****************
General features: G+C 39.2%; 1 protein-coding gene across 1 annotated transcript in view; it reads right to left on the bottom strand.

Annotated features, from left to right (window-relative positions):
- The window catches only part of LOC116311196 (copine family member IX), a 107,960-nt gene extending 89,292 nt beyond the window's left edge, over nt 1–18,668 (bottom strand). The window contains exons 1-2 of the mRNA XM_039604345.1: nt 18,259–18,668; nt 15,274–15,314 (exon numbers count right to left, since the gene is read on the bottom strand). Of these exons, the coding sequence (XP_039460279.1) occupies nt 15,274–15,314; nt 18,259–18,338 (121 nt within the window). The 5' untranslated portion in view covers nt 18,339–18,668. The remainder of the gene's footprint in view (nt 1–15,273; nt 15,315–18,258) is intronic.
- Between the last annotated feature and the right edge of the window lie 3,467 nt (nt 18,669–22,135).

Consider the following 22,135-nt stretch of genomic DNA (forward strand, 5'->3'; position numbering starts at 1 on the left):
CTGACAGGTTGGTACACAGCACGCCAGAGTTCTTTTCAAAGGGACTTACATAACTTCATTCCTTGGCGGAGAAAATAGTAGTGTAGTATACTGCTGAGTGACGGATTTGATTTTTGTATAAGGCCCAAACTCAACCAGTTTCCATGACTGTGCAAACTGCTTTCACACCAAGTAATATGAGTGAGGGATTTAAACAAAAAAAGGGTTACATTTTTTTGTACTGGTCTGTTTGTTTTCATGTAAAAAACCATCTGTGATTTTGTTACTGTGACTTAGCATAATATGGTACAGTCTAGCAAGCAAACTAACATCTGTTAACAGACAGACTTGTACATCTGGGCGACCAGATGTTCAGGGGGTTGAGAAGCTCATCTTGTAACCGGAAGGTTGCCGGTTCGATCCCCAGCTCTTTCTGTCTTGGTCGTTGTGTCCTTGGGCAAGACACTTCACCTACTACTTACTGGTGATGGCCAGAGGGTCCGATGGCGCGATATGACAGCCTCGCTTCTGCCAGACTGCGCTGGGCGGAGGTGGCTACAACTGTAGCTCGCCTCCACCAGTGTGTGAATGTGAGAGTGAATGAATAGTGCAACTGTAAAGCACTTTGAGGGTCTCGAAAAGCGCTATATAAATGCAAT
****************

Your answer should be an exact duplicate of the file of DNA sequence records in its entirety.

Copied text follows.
General features: G+C 39.2%; 1 protein-coding gene across 1 annotated transcript in view; it reads right to left on the bottom strand.

Annotated features, from left to right (window-relative positions):
- The window catches only part of LOC116311196 (copine family member IX), a 107,960-nt gene extending 89,292 nt beyond the window's left edge, over nt 1–18,668 (bottom strand). The window contains exons 1-2 of the mRNA XM_039604345.1: nt 18,259–18,668; nt 15,274–15,314 (exon numbers count right to left, since the gene is read on the bottom strand). Of these exons, the coding sequence (XP_039460279.1) occupies nt 15,274–15,314; nt 18,259–18,338 (121 nt within the window). The 5' untranslated portion in view covers nt 18,339–18,668. The remainder of the gene's footprint in view (nt 1–15,273; nt 15,315–18,258) is intronic.
- Between the last annotated feature and the right edge of the window lie 3,467 nt (nt 18,669–22,135).

Consider the following 22,135-nt stretch of genomic DNA (forward strand, 5'->3'; position numbering starts at 1 on the left):
CTGACAGGTTGGTACACAGCACGCCAGAGTTCTTTTCAAAGGGACTTACATAACTTCATTCCTTGGCGGAGAAAATAGTAGTGTAGTATACTGCTGAGTGACGGATTTGATTTTTGTATAAGGCCCAAACTCAACCAGTTTCCATGACTGTGCAAACTGCTTTCACACCAAGTAATATGAGTGAGGGATTTAAACAAAAAAAGGGTTACATTTTTTTGTACTGGTCTGTTTGTTTTCATGTAAAAAACCATCTGTGATTTTGTTACTGTGACTTAGCATAATATGGTACAGTCTAGCAAGCAAACTAACATCTGTTAACAGACAGACTTGTACATCTGGGCGACCAGATGTTCAGGGGGTTGAGAAGCTCATCTTGTAACCGGAAGGTTGCCGGTTCGATCCCCAGCTCTTTCTGTCTTGGTCGTTGTGTCCTTGGGCAAGACACTTCACCTACTACTTACTGGTGATGGCCAGAGGGTCCGATGGCGCGATATGACAGCCTCGCTTCTGCCAGACTGCGCTGGGCGGAGGTGGCTACAACTGTAGCTCGCCTCCACCAGTGTGTGAATGTGAGAGTGAATGAATAGTGCAACTGTAAAGCACTTTGAGGGTCTCGAAAAGCGCTATATAAATGCAAT